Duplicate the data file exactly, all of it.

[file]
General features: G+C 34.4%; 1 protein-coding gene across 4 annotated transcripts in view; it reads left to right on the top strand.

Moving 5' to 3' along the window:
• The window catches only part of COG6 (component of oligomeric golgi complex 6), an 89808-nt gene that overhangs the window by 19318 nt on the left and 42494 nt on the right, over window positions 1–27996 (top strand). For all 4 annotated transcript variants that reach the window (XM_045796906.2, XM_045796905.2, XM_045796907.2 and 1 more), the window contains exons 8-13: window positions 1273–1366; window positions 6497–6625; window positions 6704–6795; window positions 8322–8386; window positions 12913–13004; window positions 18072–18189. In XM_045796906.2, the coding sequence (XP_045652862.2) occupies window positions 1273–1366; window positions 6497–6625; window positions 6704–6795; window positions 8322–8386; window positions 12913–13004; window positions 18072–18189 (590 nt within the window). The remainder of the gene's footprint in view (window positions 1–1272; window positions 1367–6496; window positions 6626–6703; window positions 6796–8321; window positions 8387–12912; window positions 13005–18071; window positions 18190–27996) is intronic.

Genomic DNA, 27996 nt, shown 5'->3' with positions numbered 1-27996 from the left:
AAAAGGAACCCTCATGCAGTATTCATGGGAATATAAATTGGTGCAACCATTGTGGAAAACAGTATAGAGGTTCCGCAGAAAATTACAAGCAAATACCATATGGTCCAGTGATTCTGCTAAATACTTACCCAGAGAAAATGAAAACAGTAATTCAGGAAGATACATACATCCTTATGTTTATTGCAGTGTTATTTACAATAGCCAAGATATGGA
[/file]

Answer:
General features: G+C 34.4%; 1 protein-coding gene across 4 annotated transcripts in view; it reads left to right on the top strand.

Moving 5' to 3' along the window:
• The window catches only part of COG6 (component of oligomeric golgi complex 6), an 89808-nt gene that overhangs the window by 19318 nt on the left and 42494 nt on the right, over window positions 1–27996 (top strand). For all 4 annotated transcript variants that reach the window (XM_045796906.2, XM_045796905.2, XM_045796907.2 and 1 more), the window contains exons 8-13: window positions 1273–1366; window positions 6497–6625; window positions 6704–6795; window positions 8322–8386; window positions 12913–13004; window positions 18072–18189. In XM_045796906.2, the coding sequence (XP_045652862.2) occupies window positions 1273–1366; window positions 6497–6625; window positions 6704–6795; window positions 8322–8386; window positions 12913–13004; window positions 18072–18189 (590 nt within the window). The remainder of the gene's footprint in view (window positions 1–1272; window positions 1367–6496; window positions 6626–6703; window positions 6796–8321; window positions 8387–12912; window positions 13005–18071; window positions 18190–27996) is intronic.

Genomic DNA, 27996 nt, shown 5'->3' with positions numbered 1-27996 from the left:
AAAAGGAACCCTCATGCAGTATTCATGGGAATATAAATTGGTGCAACCATTGTGGAAAACAGTATAGAGGTTCCGCAGAAAATTACAAGCAAATACCATATGGTCCAGTGATTCTGCTAAATACTTACCCAGAGAAAATGAAAACAGTAATTCAGGAAGATACATACATCCTTATGTTTATTGCAGTGTTATTTACAATAGCCAAGATATGGA